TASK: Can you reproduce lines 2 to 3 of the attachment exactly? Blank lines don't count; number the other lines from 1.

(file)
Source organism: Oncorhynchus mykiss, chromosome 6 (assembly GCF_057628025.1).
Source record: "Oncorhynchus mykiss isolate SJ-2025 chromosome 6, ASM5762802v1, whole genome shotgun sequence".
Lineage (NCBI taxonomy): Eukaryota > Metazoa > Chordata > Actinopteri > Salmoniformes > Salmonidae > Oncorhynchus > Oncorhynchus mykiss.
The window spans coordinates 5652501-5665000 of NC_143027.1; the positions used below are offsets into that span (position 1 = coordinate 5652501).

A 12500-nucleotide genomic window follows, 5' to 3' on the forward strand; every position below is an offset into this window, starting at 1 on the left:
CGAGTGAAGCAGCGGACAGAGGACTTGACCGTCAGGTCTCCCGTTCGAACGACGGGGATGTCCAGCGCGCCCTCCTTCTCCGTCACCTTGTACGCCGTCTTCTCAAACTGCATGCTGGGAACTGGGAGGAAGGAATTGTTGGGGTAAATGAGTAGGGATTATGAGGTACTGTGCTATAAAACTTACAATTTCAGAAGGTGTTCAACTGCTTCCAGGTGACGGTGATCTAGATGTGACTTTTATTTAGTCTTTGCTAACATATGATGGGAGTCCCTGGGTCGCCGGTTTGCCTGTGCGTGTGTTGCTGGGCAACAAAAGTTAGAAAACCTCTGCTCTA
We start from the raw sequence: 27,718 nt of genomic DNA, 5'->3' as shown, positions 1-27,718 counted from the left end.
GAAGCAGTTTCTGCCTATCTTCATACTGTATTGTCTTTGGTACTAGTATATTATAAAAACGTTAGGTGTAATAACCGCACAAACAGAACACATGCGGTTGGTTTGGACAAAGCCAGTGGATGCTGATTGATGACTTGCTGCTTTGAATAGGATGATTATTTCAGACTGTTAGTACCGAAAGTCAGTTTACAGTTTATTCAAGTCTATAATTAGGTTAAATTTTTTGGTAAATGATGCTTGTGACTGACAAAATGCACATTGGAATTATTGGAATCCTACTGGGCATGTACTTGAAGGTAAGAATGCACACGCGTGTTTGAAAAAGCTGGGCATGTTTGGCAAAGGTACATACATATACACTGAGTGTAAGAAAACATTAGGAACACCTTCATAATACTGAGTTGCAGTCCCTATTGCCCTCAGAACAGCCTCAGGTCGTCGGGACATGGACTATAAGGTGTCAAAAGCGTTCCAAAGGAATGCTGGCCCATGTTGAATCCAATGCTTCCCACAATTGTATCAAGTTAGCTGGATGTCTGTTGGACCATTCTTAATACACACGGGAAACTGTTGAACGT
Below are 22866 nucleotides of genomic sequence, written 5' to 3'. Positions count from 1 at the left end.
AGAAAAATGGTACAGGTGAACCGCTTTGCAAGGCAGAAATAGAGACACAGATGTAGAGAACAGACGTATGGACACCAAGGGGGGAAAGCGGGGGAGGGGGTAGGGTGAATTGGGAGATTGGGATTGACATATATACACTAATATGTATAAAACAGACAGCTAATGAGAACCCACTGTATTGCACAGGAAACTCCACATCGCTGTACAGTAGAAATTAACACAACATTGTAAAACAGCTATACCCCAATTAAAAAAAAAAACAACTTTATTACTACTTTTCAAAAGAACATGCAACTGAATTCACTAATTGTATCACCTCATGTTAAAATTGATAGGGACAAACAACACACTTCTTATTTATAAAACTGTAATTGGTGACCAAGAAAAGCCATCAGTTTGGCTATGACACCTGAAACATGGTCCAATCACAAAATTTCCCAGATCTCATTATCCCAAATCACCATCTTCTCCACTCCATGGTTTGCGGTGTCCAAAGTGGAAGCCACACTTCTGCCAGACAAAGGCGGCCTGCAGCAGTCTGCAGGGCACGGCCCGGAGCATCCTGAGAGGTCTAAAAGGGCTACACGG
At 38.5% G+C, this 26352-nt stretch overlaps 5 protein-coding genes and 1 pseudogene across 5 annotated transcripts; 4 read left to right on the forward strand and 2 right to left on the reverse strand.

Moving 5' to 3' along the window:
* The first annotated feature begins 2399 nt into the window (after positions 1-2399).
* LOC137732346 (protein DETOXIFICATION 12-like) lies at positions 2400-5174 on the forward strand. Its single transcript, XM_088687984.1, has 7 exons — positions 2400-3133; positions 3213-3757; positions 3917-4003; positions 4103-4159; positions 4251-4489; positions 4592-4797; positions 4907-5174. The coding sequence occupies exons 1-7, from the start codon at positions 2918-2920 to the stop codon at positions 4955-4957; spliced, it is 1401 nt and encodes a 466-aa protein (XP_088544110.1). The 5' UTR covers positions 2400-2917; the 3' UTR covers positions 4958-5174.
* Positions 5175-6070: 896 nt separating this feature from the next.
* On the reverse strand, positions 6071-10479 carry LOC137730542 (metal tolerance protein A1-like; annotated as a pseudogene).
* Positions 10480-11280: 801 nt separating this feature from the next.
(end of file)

Source record: "Oncorhynchus mykiss isolate SJ-2025 chromosome 6, ASM5762802v1, whole genome shotgun sequence".
Lineage (NCBI taxonomy): Eukaryota > Metazoa > Chordata > Actinopteri > Salmoniformes > Salmonidae > Oncorhynchus > Oncorhynchus mykiss.